by Gary “Lazarus Lake” Cantrell
Last Man Standing. The concept was simple enough. Create an ultra in which everything was equal, and the only factor determining failure or success was the determination not to quit. The concept was simple, but the outcome turned out to be complex. The result was a thorough study of one of the touchiest subjects in any sport, and the very crux of ultrarunning: quitting.
The race was held on a 4.16667-mile trail loop. The trail was not exceptionally challenging; featuring neither difficult terrain nor extreme weather conditions. The only requirement was for runners to toe the line every hour, on the hour, and complete the loop in time to answer the bell for the next hour, a feat well within the capabilities of most ultramarathon runners. Failure to answer the bell resulted in elimination, so the winner would be the “last man standing.” To further simplify the demand, a road out-and-back course was substituted for the trail after dark.
Not surprisingly, the race attracted a field of exceptionally tough runners. There is an inherent appeal to a race in which simply not quitting assures that you will be in the lead. It seemed possible that the race might go on for days. After all, most runners would only be eliminated by “giving up,” and we all know that ultrarunners never give up. After eight years, the longest the race has lasted is 68 hours.* As it turns out, ultrarunners, even the toughest and most determined, will “give up.” (updated)
Quitting can come in many guises. We are all familiar with the standard “throwing in the towel,” when a runner simply walks off the course and declares that they have had enough. It is equally quitting, although considerably more acceptable, to slow down until the time limits do the dirty work for us. Sometimes the line is blurred. Running an ultra at our best effort is always a battle between the mind and the body, with the body willing to go to extremes in order to convince us to stop what we are doing to it. We stop with an “injury” that seems much worse when we are running than it does during the trip home, and are left to wonder if we really needed to quit. Quitting does not necessarily even mean a failure to finish. In the wee hours of the night, that 24-hour hundred can come to seem much less important than it did while we were planning the race. It seems entirely reasonable to slow down considerably and accept a slower time rather than continue to drive ourselves on. Ultrarunners can be, at one time or another, their own harshest critic… Or their own enabler.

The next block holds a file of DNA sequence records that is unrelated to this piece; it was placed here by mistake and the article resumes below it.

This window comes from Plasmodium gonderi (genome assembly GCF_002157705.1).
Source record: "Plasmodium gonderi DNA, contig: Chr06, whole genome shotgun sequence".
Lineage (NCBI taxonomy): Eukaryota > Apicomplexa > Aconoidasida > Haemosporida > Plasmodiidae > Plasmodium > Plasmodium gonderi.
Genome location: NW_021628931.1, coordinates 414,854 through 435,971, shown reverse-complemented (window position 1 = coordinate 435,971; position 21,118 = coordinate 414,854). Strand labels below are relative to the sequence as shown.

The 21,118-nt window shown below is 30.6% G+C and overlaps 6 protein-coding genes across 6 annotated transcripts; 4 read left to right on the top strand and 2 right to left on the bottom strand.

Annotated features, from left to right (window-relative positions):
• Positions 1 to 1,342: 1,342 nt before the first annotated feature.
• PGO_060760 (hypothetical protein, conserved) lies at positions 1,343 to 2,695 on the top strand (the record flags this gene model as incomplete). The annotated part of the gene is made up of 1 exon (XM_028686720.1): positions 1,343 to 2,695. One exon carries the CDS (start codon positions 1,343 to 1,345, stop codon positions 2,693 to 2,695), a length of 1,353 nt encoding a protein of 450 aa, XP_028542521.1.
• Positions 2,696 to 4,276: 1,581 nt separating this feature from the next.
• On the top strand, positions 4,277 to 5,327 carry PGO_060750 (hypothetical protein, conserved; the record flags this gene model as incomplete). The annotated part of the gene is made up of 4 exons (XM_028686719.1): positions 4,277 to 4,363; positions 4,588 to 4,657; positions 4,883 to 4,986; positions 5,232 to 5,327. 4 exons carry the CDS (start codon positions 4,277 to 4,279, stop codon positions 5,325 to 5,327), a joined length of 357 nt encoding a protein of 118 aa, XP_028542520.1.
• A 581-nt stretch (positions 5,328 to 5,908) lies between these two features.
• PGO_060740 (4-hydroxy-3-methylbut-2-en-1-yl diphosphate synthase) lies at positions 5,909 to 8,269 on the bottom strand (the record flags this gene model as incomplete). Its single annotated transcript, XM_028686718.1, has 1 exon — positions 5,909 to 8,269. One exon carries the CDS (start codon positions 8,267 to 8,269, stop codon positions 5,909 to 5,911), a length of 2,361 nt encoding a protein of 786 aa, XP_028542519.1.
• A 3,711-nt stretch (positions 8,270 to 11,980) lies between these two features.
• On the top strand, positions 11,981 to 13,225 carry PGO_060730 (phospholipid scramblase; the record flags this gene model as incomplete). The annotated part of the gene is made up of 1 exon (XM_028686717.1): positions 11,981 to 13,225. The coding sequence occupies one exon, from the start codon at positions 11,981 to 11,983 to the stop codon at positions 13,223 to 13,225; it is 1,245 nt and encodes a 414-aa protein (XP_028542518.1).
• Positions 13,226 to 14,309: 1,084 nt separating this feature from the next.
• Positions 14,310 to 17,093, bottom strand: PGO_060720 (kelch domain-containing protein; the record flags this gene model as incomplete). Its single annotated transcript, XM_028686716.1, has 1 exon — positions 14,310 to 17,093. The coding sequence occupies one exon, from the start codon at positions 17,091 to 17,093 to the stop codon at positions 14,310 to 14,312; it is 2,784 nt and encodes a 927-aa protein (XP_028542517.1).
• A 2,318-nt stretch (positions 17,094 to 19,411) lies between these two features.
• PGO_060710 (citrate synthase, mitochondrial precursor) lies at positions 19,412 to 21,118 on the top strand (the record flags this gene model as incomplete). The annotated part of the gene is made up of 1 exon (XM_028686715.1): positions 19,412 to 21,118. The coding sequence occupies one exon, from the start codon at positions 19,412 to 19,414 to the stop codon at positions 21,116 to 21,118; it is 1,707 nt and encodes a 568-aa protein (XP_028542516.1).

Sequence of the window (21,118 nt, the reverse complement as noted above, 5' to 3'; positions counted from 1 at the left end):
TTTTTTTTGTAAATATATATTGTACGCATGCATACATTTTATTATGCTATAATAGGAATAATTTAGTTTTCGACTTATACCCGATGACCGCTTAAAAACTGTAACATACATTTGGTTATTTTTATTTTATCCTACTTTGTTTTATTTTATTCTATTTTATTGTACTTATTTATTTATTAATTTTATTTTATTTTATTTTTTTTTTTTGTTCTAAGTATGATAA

Observing the action during the last man standing event, we saw quitting in all its various forms. Some of the runners had come with a target distance, and summarily stopped once that distance was reached. This brought to mind the races with “drop down” options, or any other time events. It is exceptionally difficult, during an ultramarathon, to continue past any option to quit honorably. Allowing yourself to consider, for even a moment, that the 100K will be counted as a finish during a 100-mile event almost ensures that option will be exercised. There can be no worse plan for an ultra, than to go in with the mindset that, “I will go to (pick any distance) and then decide about continuing.”
As the event continued, other participants found their way to the sidelines for a variety of physical ailments. Knee pain and stomach upsets are always favorites. Divining the difference between a serious issue and something transitory is always a challenge until we get to view the issue in hindsight. And hindsight is too late.
Many of the entrants eventually fell behind the time limits. It was not a matter of the time limit being unattainable. Four miles an hour was well within the runners’ capabilities. For those of us who have had to battle them, time limits are implacable foes. Time marches relentlessly on, whether we remain strong or falter. Time limits, however, are also the friend of weakness. Outright quitting is so unpalatable; it is considered the gravest violation of sports ethics. Getting timed out allows a certain retention of honor. In reality, other than cases where a runner simply cannot make the pace from the outset, getting timed out is just another form of quitting. This was demonstrated repeatedly at the last man standing event. Runners eventually lost concentration, and found themselves behind pace. Then the runner would either pick up the pace to remain within the time constraints, or concede and come in comfortably out of time. We all face the same decision in continuous ultras, to push on or give up.